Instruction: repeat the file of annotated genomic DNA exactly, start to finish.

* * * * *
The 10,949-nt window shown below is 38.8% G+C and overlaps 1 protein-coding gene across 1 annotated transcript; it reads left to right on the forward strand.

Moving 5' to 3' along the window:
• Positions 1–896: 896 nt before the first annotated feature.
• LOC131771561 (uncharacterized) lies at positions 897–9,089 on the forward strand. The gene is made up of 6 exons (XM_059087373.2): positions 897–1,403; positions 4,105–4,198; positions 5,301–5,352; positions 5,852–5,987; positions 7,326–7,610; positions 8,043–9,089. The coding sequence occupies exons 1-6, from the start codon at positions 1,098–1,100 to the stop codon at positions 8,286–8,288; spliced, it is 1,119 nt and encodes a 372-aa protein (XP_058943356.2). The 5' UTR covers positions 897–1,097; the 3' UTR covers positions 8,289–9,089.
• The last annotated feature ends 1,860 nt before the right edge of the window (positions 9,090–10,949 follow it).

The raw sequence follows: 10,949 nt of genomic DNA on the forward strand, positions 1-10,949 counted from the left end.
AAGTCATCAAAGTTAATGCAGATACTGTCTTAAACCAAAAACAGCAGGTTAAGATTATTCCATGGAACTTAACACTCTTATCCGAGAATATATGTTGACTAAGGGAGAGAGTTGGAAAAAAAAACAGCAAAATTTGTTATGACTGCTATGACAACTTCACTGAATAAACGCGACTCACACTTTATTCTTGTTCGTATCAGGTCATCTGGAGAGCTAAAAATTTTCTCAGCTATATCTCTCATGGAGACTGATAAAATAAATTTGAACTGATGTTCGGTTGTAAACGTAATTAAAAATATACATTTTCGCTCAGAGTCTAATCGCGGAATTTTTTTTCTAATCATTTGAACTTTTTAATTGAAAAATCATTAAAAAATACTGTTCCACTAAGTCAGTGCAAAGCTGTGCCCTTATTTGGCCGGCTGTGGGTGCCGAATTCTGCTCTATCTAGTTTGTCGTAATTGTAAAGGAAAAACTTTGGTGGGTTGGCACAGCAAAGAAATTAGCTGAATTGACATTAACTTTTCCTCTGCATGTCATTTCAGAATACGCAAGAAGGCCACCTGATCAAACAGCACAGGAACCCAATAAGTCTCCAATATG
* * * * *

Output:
The 10,949-nt window shown below is 38.8% G+C and overlaps 1 protein-coding gene across 1 annotated transcript; it reads left to right on the forward strand.

Moving 5' to 3' along the window:
• Positions 1–896: 896 nt before the first annotated feature.
• LOC131771561 (uncharacterized) lies at positions 897–9,089 on the forward strand. The gene is made up of 6 exons (XM_059087373.2): positions 897–1,403; positions 4,105–4,198; positions 5,301–5,352; positions 5,852–5,987; positions 7,326–7,610; positions 8,043–9,089. The coding sequence occupies exons 1-6, from the start codon at positions 1,098–1,100 to the stop codon at positions 8,286–8,288; spliced, it is 1,119 nt and encodes a 372-aa protein (XP_058943356.2). The 5' UTR covers positions 897–1,097; the 3' UTR covers positions 8,289–9,089.
• The last annotated feature ends 1,860 nt before the right edge of the window (positions 9,090–10,949 follow it).

The raw sequence follows: 10,949 nt of genomic DNA on the forward strand, positions 1-10,949 counted from the left end.
AAGTCATCAAAGTTAATGCAGATACTGTCTTAAACCAAAAACAGCAGGTTAAGATTATTCCATGGAACTTAACACTCTTATCCGAGAATATATGTTGACTAAGGGAGAGAGTTGGAAAAAAAAACAGCAAAATTTGTTATGACTGCTATGACAACTTCACTGAATAAACGCGACTCACACTTTATTCTTGTTCGTATCAGGTCATCTGGAGAGCTAAAAATTTTCTCAGCTATATCTCTCATGGAGACTGATAAAATAAATTTGAACTGATGTTCGGTTGTAAACGTAATTAAAAATATACATTTTCGCTCAGAGTCTAATCGCGGAATTTTTTTTCTAATCATTTGAACTTTTTAATTGAAAAATCATTAAAAAATACTGTTCCACTAAGTCAGTGCAAAGCTGTGCCCTTATTTGGCCGGCTGTGGGTGCCGAATTCTGCTCTATCTAGTTTGTCGTAATTGTAAAGGAAAAACTTTGGTGGGTTGGCACAGCAAAGAAATTAGCTGAATTGACATTAACTTTTCCTCTGCATGTCATTTCAGAATACGCAAGAAGGCCACCTGATCAAACAGCACAGGAACCCAATAAGTCTCCAATATG